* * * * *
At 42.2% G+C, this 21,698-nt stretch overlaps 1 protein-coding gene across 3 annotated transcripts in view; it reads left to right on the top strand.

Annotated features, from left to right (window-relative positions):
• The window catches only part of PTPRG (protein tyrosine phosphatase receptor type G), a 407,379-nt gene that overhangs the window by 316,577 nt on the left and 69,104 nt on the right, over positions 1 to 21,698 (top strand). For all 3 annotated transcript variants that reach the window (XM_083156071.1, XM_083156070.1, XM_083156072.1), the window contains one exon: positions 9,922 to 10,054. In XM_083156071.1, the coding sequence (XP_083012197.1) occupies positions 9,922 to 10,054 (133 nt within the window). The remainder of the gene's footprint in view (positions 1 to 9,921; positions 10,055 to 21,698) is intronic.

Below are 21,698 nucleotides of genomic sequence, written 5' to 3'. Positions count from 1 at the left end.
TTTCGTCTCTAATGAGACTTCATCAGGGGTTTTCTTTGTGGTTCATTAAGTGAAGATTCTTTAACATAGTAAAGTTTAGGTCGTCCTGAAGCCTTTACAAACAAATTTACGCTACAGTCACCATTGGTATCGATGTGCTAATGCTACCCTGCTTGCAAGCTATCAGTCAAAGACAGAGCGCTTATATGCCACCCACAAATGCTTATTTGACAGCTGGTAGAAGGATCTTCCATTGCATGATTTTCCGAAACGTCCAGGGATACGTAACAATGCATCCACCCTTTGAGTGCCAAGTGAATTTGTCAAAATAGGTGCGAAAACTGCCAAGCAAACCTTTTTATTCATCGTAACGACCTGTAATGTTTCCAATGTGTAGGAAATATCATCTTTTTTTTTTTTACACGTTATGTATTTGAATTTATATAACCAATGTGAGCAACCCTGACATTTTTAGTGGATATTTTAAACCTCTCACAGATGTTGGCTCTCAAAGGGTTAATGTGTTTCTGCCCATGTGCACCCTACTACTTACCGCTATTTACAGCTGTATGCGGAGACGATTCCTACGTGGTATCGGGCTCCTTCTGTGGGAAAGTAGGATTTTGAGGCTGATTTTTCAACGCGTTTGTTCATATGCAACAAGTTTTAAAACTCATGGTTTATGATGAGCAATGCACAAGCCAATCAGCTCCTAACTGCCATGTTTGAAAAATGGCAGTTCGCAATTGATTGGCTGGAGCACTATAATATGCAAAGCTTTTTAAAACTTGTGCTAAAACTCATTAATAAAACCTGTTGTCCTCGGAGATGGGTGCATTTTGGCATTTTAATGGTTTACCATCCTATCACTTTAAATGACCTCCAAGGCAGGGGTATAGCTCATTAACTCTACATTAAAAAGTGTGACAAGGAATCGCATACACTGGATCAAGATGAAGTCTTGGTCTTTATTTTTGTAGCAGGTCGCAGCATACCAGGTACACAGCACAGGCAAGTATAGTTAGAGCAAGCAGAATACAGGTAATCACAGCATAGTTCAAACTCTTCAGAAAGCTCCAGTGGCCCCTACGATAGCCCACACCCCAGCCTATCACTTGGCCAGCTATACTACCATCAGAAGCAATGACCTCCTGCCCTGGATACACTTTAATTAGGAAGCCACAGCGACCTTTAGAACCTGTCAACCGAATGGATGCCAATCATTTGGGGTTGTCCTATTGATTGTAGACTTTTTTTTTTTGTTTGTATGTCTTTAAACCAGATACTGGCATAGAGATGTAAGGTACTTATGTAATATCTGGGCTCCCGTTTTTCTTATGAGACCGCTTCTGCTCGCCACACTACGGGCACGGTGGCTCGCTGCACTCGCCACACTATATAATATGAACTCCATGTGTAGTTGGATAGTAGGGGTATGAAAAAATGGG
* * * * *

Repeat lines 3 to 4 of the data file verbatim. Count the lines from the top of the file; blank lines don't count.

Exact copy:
• The window catches only part of PTPRG (protein tyrosine phosphatase receptor type G), a 407,379-nt gene that overhangs the window by 316,577 nt on the left and 69,104 nt on the right, over positions 1 to 21,698 (top strand). For all 3 annotated transcript variants that reach the window (XM_083156071.1, XM_083156070.1, XM_083156072.1), the window contains one exon: positions 9,922 to 10,054. In XM_083156071.1, the coding sequence (XP_083012197.1) occupies positions 9,922 to 10,054 (133 nt within the window). The remainder of the gene's footprint in view (positions 1 to 9,921; positions 10,055 to 21,698) is intronic.

Below are 21,698 nucleotides of genomic sequence, written 5' to 3'. Positions count from 1 at the left end.